Contact centre advisors react positively to being valued, respected and listened to but this is only one part of creating successful customer interactions.  Another influencing factor is how we measure and coach individual performance.  People respond to targets, especially if those targets are linked to financial gain or loss.  If, as a manager, you are not happy with your customer experience – ask yourself what you are measuring and how you are coaching.  If the focus is on quantitative measures (e.g. average handling time) rather than qualitative measures – like the ones listed above – therein lies your answer.

Specify the behaviours
If you want advisors to demonstrate empathy in their interactions with customers, provide them with quality measures that have clearly defined skills and behaviours. We often make the mistake of defining the skill we’re looking for but omit the useful detail of how to achieve it.  For example ‘Build rapport with customer’ states the desired outcome but doesn’t tell us what we need to do.  It can be more helpful to specify the behaviours that enable us to build rapport – such as matching the customer’s style, tone and pace – being flexible, interested and responsive.

Encourage team leaders
Finally, encourage team leaders to coach their team empathetically.  Ideally they should be allowing advisors to take ownership of their performance, assess themselves and set their own development goals. An excellent coach facilitates development by asking questions – they avoid telling the coachee what to do.

Customers won’t always remember what you said – but they will remember how you made them feel.  Empathy works!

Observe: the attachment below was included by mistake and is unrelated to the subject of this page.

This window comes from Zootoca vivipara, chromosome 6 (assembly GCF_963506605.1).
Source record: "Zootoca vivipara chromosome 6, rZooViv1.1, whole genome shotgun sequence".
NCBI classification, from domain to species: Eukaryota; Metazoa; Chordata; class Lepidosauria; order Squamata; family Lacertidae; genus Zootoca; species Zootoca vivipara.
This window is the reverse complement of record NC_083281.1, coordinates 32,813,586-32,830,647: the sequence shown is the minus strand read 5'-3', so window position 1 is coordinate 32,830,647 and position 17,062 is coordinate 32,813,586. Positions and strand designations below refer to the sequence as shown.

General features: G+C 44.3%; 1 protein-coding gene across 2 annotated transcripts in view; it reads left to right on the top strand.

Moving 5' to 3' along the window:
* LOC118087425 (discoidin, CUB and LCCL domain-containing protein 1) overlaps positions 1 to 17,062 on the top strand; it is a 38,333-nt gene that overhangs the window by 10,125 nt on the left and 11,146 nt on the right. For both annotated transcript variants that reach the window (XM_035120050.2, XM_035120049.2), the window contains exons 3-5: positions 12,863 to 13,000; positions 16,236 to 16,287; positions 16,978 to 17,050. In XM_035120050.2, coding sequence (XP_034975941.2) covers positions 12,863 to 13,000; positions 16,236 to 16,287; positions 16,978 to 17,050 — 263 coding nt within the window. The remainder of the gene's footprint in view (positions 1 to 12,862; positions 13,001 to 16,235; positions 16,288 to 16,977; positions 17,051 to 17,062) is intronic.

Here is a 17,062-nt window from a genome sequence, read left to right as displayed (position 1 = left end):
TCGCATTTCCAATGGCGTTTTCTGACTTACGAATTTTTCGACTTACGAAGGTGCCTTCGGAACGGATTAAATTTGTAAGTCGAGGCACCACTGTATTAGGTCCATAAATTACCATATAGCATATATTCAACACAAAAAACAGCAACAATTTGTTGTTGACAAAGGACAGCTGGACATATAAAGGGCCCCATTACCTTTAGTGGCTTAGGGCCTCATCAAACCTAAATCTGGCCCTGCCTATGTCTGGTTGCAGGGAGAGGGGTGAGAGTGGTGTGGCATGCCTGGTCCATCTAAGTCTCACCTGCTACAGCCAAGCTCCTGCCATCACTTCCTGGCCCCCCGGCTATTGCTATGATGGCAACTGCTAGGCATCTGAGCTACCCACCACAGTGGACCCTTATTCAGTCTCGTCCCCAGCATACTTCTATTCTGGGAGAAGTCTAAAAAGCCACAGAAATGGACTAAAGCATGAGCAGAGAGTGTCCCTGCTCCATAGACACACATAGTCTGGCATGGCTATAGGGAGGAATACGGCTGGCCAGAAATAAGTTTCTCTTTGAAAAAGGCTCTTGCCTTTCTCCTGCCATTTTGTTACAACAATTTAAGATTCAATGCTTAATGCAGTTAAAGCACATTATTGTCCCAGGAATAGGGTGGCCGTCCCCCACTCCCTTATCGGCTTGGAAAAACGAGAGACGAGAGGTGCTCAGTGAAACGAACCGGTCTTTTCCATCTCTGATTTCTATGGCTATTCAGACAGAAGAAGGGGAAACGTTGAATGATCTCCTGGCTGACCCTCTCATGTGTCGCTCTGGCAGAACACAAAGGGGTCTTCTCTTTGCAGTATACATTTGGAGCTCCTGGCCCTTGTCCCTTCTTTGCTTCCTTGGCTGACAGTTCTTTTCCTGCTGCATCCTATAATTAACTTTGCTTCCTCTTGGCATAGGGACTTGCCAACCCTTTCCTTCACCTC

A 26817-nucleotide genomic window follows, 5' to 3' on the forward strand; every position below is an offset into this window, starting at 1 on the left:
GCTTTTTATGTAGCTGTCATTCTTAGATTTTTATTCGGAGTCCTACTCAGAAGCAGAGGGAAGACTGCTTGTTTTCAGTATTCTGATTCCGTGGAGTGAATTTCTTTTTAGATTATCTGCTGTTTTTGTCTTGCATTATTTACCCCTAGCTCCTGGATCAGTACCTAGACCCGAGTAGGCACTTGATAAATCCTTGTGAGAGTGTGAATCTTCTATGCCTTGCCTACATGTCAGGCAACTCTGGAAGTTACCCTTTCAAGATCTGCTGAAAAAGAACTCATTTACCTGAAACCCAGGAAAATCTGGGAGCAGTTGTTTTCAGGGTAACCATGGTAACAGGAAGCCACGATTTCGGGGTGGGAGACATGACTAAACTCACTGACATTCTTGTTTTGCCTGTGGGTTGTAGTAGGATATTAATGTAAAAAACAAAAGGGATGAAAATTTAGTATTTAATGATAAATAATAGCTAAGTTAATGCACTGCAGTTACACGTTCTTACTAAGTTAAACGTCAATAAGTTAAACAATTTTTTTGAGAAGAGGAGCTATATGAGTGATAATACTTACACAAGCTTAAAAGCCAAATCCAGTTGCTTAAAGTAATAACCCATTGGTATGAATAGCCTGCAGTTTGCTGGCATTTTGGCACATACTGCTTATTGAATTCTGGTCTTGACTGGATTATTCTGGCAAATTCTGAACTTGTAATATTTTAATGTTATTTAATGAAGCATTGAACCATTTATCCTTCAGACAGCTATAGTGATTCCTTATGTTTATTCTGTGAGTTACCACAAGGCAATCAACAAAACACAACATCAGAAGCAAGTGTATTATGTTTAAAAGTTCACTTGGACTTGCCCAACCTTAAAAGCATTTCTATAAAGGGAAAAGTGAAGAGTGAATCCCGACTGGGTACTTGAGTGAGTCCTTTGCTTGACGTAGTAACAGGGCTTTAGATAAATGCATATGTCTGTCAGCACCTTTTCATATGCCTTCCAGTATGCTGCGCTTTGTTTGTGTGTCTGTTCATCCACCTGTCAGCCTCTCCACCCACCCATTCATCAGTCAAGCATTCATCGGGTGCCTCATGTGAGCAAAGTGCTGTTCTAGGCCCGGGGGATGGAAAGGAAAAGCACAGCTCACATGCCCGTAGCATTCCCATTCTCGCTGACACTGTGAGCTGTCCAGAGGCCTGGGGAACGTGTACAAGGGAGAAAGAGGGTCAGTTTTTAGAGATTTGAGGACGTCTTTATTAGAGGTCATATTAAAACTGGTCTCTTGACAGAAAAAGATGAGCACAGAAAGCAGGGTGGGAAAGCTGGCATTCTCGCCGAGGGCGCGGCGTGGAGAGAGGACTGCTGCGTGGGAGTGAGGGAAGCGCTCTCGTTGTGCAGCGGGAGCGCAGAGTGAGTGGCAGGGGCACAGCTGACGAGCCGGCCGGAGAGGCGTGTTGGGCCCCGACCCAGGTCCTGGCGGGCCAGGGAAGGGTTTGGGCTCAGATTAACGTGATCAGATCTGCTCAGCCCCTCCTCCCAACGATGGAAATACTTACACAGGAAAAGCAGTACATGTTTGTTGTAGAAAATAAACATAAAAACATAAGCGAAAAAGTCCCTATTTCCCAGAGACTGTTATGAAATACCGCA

Caroline Hardwicke is Senior Consultant, Harding & Yorke Empathy Academy ( Tel:  01235 845700

Author: Jo Robinson

Published On: 18th Sep 2008 - Last modified: 20th Sep 2019
Read more about - Skills,

Follow Us on LinkedIn

Recommended Articles

Dog and human sharing empathetic connection
26 Great Techniques for Showing Real Empathy in Customer Service
A photo of smiling contact centre advisor making a point
Customer Service Skills: How to Improve Empathy, Active Listening and Knowledge
dog rests gently on his master's shoulder while looking the view
An Action Plan for Customer Empathy
A photo of female Asian supervisor training work with telemarketing customer service agent team in call centre
How to Coach Empathy in the Contact Centre – With Three Training Exercises
  • im starting my own call centre training close corporation, to improve current call centre agents score and productivity of the company as a whole. your suggestions would highly be appreciated. thank you

    ntu2ko 18 Sep at 17:48
  • At Alivox we have been promoting the use of empathy between caller and agent by matching their Accents during inbound call routing.

    David Chisholm 19 Sep at 10:59
  • I agree totally with the key points of this article.

    We work with many companies to assess the quality of their customer experience.

    Rapport and empathy are almost always the areas that cause most difficulty, and we’ve done a lot of work to drill down into observable behaviours around them.

    But at the end of the day agents need to see models and examples, and be inspired to follow them.

    Andy Evans 24 Mar at 10:26